Intentional Internet 2020

And so it’s already here, imposed on us in the most unfortunate of situations. Could the throwaway culture that the internet played such a formative–albeit aloof–role in fostering be slowly withering away? The way showy, trendy plants do when they’re left to fend for themselves in a garden they had no business in to begin with.

Earlier this year, I had to prune the plants in my garden. I planted boring, native species last year. Not willing to invest much energy or money in something that wasn’t going to give me instant beauty, I purchased small specimens that knew how to survive in the horrible Texas soil, and essentially neglected them through a brutal summer and an erratic winter. It was no surprise that, by the end of the year, they were still alive, but lackluster.

So, like many things I unexpectedly had to prune already this year, I pruned my garden, because that’s what a good steward does. No gardener can become a good gardener without getting over the fear of pruning, and no good gardener can become a great gardener without approaching pruning as part of the craft. Chop, whack, snip. It hurt, to see everyone almost exposed to their roots, not knowing whether they’d make it or not–driving home the guilt that was admitting that I had not taken good care of them. If they didn’t succeed, it would be my fault.

Two long weeks of staring out the window, walking up to them each morning to give them an encouraging poke or two. Then suddenly, they began to swell, and last week, burst in ways I had not imagined possible. Every leaf, bigger. Every stem, longer. Buds too many to count. I popped open the rain barrel and gave them the water I had withheld out of my own perverted sense of frugality. And then, the compost.

My plants didn’t really need me. They focused their energy on their root systems, preparing for challenge, growing the thick skin they would need in the face of uncertainty. But unlike humans, they don’t hold grudges, they are full of gratitude. I repaired my relationship with them, and now they feel safe to blossom and grow. Holy shit the birds that are going to show up!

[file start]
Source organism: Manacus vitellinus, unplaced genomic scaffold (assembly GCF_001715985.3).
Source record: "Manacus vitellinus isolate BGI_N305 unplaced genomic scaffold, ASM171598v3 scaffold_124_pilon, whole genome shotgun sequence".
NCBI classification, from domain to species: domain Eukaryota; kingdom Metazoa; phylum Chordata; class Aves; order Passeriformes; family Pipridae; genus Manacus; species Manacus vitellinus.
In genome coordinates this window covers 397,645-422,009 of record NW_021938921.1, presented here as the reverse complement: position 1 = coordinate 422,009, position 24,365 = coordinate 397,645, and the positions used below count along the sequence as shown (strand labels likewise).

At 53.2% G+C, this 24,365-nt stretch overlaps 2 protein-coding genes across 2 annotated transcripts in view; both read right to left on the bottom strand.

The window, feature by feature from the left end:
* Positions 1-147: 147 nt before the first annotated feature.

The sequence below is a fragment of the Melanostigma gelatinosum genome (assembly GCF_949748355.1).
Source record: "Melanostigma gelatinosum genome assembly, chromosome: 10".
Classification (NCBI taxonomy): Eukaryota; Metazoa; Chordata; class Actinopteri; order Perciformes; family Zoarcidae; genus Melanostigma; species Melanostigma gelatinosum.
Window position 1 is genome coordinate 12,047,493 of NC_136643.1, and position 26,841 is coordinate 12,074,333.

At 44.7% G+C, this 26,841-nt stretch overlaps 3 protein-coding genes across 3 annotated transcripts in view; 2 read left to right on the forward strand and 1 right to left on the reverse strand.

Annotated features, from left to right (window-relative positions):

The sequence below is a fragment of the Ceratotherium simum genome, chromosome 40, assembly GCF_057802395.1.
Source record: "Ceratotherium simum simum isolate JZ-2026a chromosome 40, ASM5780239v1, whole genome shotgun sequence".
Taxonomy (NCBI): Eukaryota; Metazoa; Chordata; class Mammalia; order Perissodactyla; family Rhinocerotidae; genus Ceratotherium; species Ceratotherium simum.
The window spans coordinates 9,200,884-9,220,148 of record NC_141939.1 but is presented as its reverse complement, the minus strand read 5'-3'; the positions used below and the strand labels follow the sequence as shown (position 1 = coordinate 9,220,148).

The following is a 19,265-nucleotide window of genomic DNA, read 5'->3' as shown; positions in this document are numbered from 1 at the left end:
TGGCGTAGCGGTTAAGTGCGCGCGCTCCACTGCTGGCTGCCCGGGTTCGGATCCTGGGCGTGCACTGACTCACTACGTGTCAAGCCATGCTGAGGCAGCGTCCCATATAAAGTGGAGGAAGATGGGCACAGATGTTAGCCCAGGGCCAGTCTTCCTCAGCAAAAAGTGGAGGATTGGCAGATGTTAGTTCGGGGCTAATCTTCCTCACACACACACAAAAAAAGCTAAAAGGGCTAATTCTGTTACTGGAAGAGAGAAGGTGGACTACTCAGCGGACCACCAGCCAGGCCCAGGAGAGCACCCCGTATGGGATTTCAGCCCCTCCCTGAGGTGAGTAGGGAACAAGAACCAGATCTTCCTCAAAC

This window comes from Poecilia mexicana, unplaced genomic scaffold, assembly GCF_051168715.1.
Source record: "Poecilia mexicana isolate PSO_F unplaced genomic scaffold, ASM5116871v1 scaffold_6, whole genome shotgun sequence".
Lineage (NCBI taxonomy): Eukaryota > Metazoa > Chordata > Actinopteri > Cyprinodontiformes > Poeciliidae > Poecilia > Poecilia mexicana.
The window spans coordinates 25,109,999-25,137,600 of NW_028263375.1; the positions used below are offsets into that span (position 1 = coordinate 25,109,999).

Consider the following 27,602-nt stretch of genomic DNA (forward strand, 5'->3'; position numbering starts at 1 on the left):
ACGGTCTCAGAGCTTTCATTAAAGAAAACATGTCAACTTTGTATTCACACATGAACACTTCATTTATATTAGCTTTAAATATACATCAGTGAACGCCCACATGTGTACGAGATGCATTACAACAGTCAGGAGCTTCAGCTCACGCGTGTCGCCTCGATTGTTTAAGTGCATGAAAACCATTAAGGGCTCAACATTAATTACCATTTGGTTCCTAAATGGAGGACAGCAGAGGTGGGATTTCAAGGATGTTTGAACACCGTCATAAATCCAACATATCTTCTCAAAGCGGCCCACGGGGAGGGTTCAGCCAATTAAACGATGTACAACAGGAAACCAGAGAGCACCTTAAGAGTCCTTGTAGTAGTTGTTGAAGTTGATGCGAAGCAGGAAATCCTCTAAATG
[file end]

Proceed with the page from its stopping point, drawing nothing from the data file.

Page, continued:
Who knew that the things we took for granted in our midst could bring us so much joy and sense of place in a time of need. Netflix parties. Virtual happy hours on Zoom. Finding delightful new uses for features we took for granted. Yoga classes streamed live. Restaurants selling you eggs and milk tonight because you both need it but you also just want to see each other be okay.

We’re making it work because we remembered that life is fragile, because it doesn’t have to be. And so we’re freer to say no to the bad parts of the internet because it’s so obvious how awful they are. But we’re also saying no to the mediocre or bullshit ones because they are just in the way. Perhaps we can also realize that making it a better place doesn’t mean we have to hold onto the past, but rather, being very present and in tune to what’s going on right now.

Don’t get me wrong, most of gardening is still pulling weeds. But it helps if you have a clear vision, and feel some pressure (that’s rooted in reality, of course). I am optimistic that, despite everything that’s about to get worse before it gets better, the era of useless meetings and content is on its way out forever. Have you ever seen the wildflowers in bloom?


It was something from Jorge Arango’s post today that got me thinking about this.

…a feeling I’ve had over the past few days: that the current crisis is an inflection point in how we meet and collaborate. It’s not just that we’re working online; we’re experimenting with all types of social interactions. (This evening I’m planning to attend my first virtual happy hour.)

It’s still too soon to tell what the effects will be in the near-term. That said, some seem obvious. Digital communication platforms (Zoom, WebEx, Messages, WhatsApp, Skype, Slack, etc.) were already important before this crisis, but now they’re essential. How long would we stand the isolation if it weren’t for these systems? The companies that operate these systems are now central to our social infrastructure.

My thoughts on meetings and similar events both online and IRL:

Priya Parker writing in The New York Times:

It’s possible to make remote gathering a worthy competitor of traditional events. The bittersweet truth about all the gatherings and meetings and parties and conferences being canceled is that many of them would not have been particularly meaningful to begin with. And so if we are willing to bring to the time of Covid-19 a level of intention that we too rarely visit upon our regular gatherings, this heavy time could be leavened by the new rituals it created, the unlikely intimacies it fostered and the ways in which it revealed that convening people is a special privilege that ought never to be taken for granted.

Also, we must be more mindful of what should be a meeting. Now that most communications are happening in information environments, the choice between synchronous and asynchronous communications seems less stark. It’s all happening on the same plane, after all. Why not just start an email thread, or reach out to folks on Slack, instead of scheduling a meeting?